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Estereo Vida works to provide for Denton community

Estereo Vida works to provide for Denton community

Jose Paiz and Juanita Delgado have been friends for many years. Knowing that Delgado wanted to be more involved at church Paiz asked her to join his radio team. Zoee Acosta

Estereo Vida works to provide for Denton community
January 24
21:53 2017

Sadia Saeed | Staff Writer

In 1997, a quiet church was built in Denton. Small, homey and with few people, the Mission Templo Bethel was constructed for the Spanish speaking community. By 2004, the church had grown as more people joined, forcing the church to get a new home. Now, 13 years later, the church stands tall amongst its residents as the congregation grew from 80 to about 200 people.

As a need for communication among the city’s Spanish speaking community grew, Estereo Vida made its way to Denton.

“[My sister] came here just to take a vacation, and that vacation became 17 years,” said Jose Paiz, a pastor at Mision Templo and an Estereo Vida worker. “She opened a church and I came in 2002 to help with the church.”

Paiz and his sister, Sofia Paiz, witnessed the beginning of the radio station when a woman from the church came to Mission Templo with an idea.

“A woman spoke to us that we were going to have a radio station in this city and that moment we started to pray and save money,” Paiz said. “I was working for a big radio station in Dallas at that time so I loved this [idea], and when she told us that God talked to her, we believed it. We had nothing, we didn’t know how to do it.”

Hitting the ground running

A believer in prophecy and Christian faith, the congregation started working on setting a radio station up. With no prior knowledge or experience, the church went ahead and applied to the Federal Communication Commission with the idea for the station on the very last day to submit applications. They were the first ones approved among 8,000 applicants.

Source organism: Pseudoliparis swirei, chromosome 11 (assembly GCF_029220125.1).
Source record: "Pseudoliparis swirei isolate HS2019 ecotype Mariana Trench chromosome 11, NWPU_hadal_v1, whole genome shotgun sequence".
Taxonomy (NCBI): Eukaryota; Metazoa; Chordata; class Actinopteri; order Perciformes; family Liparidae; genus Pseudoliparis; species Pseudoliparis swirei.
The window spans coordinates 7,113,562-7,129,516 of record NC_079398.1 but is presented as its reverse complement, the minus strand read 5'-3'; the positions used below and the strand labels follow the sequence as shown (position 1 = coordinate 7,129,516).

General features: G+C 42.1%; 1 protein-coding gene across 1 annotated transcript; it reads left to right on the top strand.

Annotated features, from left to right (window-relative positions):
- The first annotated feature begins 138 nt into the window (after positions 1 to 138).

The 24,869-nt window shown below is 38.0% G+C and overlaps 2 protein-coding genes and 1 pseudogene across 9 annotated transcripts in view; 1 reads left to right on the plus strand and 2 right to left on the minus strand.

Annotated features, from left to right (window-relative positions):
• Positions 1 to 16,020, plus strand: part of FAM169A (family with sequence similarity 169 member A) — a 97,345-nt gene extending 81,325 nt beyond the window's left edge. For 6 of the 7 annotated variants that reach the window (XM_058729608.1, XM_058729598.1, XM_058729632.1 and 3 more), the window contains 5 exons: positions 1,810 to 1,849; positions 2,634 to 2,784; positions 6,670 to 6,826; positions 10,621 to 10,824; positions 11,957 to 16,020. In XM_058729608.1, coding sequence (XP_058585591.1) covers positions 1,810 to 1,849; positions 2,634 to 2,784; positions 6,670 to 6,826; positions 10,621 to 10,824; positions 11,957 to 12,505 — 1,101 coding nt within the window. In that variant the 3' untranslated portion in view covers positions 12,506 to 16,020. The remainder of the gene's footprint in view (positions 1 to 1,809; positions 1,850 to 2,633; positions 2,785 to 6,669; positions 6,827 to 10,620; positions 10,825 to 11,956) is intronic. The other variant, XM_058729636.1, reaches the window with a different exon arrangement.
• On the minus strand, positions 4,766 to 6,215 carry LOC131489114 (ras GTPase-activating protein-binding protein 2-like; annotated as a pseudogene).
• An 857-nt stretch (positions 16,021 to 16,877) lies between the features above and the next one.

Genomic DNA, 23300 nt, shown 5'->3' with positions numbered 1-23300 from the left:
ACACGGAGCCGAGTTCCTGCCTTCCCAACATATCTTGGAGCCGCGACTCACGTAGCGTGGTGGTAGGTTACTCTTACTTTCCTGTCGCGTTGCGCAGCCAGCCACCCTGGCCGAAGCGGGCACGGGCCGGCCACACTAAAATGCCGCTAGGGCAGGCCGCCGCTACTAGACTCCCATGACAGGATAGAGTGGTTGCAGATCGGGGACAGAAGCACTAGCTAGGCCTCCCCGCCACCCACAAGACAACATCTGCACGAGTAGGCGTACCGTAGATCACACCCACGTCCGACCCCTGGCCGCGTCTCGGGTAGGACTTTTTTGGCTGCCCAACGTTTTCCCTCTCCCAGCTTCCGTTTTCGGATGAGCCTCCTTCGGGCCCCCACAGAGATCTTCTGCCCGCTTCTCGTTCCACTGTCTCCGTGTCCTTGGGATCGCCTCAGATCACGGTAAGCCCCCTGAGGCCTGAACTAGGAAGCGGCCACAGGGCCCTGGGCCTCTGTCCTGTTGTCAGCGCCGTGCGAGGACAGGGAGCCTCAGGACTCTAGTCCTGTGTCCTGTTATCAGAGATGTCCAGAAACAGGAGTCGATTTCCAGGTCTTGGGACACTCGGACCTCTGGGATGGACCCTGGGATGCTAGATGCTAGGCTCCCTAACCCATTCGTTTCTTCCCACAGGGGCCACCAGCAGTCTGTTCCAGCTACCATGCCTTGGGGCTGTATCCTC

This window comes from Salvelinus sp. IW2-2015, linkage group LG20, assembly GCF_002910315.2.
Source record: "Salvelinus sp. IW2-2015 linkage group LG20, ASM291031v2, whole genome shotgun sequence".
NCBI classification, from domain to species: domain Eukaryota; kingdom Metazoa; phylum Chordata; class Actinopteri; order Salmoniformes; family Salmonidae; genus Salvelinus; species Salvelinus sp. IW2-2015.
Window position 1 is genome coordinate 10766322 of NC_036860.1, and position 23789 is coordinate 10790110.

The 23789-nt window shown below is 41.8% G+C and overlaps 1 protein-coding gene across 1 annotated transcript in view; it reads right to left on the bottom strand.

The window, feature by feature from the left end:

“This radio business is for big fish and we are a small one, trying to survive,” Paiz said. “But the FCC approved us. It was a miracle.”

After such strenuous work, the radio did not get on air because the church did not have money to support it. They lost their license and went back to square one – trusting in their belief.

Two months later, the FCC granted the church another license for 18 months, giving Paiz and the congregation another chance. Not wasting another moment, Estereo Vida was on air in 2015.

“We started out first air show from the [radio] tower,” Paiz said. “From there we got our first show and two months later God gave us our office and we started buying equipment. This is our second year [focusing on Estereo Vida] and our volunteers here help us a lot.”

Maria Perez (left) and Bertha Mitchell (right) are the newest members on the team. Perez is known as the youth DJ at the station. Zoee Acosta

The main team consists of Jose Paiz, Juanita Diego Estereo Vida, Marita Perez and Bertha Mitchell, who were all shocked at how far the radio has come.

“Every person involved in this thing has been nothing close to circumstances,” Mitchell said. “Everything has been a miracle. From having nothing to having money to having this is really incredible [resource].”